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The assisted dying debate

posted 29 Oct 2016, 21:25 by Sandra Kirby   [ updated 10 Nov 2016, 23:30 ]
 have been in the midst of the debate over assisted dying in the past few weeks.   Has really brought home to me how the moral/ethical debates pale when compared with the human experience.

 Earlier this year a member of our church congregation died one weekend.  In some ways nothing unusual about that - she was nearly 80 and living in a retirement village.  She had made funeral arrangements and she was farewelled by our church community.  I helped with the after service function.  Pretty normal.  About a month ago the Minister rang  me to say she was about to be interviewed by Police over this death - and the purpose of the interview was to find out if the church had aided and abetted her suicide.  My role as Parish Council Convenor has me involved more than I might usually expect to be in such circumstances.  
The whole case has been the centre of media headlines this week - including naming Annemarie and reporting parts of the submission she had made on the proposed assisted dying legislation 
http://www.stuff.co.nz/national/crime/85828119/wellington-woman-annemarie-treadwells-death-trigger-for-police-euthanasia-furore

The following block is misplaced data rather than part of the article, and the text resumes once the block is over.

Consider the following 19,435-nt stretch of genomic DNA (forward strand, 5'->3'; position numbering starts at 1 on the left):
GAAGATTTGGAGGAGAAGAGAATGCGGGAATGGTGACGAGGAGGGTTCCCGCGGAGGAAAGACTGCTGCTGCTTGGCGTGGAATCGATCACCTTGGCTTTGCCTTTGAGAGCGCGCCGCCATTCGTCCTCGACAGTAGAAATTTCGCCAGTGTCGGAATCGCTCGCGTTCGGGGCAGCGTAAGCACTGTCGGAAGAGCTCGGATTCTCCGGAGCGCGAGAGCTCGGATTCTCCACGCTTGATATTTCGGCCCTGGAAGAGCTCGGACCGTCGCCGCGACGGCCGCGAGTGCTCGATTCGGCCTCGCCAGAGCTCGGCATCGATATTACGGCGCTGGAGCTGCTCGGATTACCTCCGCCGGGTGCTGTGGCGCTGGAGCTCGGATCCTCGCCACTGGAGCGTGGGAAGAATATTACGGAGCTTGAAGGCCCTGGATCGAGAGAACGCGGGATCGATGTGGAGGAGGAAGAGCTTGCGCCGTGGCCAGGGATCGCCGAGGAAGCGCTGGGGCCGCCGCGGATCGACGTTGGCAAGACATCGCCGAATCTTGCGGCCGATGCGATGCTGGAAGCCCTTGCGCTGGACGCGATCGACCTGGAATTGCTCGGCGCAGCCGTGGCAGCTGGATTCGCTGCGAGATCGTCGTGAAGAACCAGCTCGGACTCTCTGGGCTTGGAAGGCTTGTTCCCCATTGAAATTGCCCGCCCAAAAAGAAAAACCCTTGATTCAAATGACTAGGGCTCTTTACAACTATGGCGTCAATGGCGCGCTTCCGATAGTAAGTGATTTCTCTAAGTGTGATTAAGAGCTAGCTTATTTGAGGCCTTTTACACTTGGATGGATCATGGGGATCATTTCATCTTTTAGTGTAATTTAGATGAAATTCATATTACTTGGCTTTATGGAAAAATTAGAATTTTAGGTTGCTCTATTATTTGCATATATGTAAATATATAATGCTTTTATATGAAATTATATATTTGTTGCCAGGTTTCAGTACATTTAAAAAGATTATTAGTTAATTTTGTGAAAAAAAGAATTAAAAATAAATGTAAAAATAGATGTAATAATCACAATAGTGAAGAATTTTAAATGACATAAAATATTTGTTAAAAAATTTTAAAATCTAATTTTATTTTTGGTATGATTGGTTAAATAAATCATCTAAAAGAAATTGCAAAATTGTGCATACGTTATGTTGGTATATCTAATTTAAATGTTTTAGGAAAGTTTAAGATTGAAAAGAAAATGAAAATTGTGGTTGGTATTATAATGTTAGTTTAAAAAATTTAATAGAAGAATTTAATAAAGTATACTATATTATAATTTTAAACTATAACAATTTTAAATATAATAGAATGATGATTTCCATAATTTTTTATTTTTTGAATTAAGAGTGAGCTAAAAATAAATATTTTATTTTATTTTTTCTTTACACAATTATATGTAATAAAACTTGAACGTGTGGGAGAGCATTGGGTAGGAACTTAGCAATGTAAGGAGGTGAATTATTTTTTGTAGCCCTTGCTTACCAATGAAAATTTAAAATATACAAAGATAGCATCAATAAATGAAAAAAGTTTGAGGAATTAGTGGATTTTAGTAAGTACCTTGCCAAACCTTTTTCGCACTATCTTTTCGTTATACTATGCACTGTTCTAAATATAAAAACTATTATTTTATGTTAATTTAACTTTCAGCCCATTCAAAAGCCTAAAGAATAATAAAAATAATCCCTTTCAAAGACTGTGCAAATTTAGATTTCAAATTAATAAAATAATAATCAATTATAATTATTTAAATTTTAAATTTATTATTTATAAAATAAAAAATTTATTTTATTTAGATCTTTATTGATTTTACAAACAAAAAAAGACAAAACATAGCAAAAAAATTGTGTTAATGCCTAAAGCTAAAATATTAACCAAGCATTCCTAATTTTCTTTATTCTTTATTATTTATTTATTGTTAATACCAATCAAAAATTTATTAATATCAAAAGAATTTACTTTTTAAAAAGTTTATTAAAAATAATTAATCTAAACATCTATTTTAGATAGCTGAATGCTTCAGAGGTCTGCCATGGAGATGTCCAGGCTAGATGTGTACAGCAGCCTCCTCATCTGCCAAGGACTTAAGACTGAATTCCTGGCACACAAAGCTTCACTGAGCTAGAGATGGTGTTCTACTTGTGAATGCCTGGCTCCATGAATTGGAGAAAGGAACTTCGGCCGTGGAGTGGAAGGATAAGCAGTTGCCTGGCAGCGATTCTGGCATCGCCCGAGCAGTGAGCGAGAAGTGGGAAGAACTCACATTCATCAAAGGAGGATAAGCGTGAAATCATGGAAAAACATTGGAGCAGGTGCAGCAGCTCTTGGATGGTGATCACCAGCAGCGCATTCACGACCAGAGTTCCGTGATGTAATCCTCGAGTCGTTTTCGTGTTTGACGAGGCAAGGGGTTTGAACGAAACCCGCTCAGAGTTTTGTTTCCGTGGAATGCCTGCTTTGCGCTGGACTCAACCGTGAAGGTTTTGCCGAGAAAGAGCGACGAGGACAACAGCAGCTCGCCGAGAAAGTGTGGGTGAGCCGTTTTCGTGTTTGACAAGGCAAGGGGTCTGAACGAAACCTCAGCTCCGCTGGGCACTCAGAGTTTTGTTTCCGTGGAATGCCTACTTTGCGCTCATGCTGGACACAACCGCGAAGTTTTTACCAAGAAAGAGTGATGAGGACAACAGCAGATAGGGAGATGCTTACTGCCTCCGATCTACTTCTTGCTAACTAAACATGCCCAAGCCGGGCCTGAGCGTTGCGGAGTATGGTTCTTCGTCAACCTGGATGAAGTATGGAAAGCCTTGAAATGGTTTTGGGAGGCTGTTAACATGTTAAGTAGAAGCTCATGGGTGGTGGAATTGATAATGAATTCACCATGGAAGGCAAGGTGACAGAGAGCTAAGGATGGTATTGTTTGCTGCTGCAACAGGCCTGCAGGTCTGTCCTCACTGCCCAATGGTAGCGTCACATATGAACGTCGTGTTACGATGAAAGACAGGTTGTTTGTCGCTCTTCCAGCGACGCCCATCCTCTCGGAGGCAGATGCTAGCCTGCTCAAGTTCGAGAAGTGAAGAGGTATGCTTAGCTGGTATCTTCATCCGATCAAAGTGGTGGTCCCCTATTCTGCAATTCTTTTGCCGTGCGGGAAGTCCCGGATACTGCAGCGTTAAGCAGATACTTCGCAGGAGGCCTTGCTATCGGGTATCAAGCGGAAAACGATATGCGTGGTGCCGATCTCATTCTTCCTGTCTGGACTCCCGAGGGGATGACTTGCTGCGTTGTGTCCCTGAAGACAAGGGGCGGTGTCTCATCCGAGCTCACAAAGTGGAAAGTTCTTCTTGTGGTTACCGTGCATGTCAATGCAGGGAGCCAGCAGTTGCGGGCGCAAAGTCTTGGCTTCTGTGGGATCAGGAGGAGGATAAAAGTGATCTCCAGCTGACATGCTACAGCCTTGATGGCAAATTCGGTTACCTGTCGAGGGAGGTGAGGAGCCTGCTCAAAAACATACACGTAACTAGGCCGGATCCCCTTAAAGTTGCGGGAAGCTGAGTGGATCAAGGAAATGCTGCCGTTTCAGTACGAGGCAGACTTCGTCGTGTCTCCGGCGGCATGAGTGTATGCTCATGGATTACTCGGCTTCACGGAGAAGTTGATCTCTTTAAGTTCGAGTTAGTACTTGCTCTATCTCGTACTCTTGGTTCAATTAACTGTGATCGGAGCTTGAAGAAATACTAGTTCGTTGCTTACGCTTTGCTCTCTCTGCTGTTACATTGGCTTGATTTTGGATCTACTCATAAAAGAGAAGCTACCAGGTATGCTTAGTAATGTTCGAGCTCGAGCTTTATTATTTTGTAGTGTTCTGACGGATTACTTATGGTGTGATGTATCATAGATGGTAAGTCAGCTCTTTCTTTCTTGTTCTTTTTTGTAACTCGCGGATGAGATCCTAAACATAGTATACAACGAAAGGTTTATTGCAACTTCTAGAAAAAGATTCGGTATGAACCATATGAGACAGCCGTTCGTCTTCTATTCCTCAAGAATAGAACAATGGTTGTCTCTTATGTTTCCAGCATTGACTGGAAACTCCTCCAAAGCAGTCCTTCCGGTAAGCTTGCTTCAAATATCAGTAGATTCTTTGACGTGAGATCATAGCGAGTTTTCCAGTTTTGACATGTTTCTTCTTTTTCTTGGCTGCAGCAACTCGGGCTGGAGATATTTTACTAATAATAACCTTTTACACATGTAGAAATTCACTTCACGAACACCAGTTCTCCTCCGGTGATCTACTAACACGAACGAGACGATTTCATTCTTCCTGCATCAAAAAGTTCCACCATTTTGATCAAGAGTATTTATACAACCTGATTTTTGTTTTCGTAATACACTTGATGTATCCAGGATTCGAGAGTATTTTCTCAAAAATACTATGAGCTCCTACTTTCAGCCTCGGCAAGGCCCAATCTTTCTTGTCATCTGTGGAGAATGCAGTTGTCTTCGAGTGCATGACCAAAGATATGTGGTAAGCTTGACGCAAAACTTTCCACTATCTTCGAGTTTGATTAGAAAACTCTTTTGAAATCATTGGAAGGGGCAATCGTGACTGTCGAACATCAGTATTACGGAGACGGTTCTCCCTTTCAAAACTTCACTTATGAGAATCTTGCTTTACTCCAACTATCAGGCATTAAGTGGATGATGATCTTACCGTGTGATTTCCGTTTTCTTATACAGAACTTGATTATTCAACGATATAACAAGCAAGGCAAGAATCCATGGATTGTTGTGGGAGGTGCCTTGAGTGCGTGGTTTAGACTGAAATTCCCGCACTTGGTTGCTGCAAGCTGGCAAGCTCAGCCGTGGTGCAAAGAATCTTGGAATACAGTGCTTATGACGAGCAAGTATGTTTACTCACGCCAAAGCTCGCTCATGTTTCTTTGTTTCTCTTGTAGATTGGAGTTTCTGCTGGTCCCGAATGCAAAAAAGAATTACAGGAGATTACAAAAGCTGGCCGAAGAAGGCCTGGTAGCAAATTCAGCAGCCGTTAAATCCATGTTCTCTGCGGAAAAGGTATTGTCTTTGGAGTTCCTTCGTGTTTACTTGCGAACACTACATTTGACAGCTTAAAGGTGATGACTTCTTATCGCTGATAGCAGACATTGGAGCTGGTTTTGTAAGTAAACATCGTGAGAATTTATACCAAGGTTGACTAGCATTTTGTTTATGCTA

Police have not come out of this well - while upholding the current law is undoubtedly their job - getting names and addresses of supporters of Exit International through a breath testing checkpoint and then using that information to question the people looks heavy handed at best, abuse of power at worst.

How do I feel about it?  At a totally intellectual level I support the right to end your own life rather than suffering.  I'd like to think that I could get the green needle when I was no longer had the life I wanted, just like we can for our pets.  Would I use it?  Who knows - Tony &I I watched our fathers lives deteriorate below what many would have considered a good quality of life - yet it was only in Pop's last 6 months he asked for no further treatment- the closest,legal step.  
When I think about Gran's last week - when not treating the tumour and not giving her food meant death was inevitable- we had precious days with her, she was surrounded by love and knew it.  We could support her and each other.  Annemarie had no-one with her, to protect her children and others she died alone.  That to me is a tragedy.  
I am a control freak, I want to have some control,at the end of my life, but I don't want to be alone.  

The flowers,are not at all related to the post - were a gift yesterday and are beautiful.  As they have no scent they can live - no assisted dying for them - despite them appearing to be lying on their side in the photo
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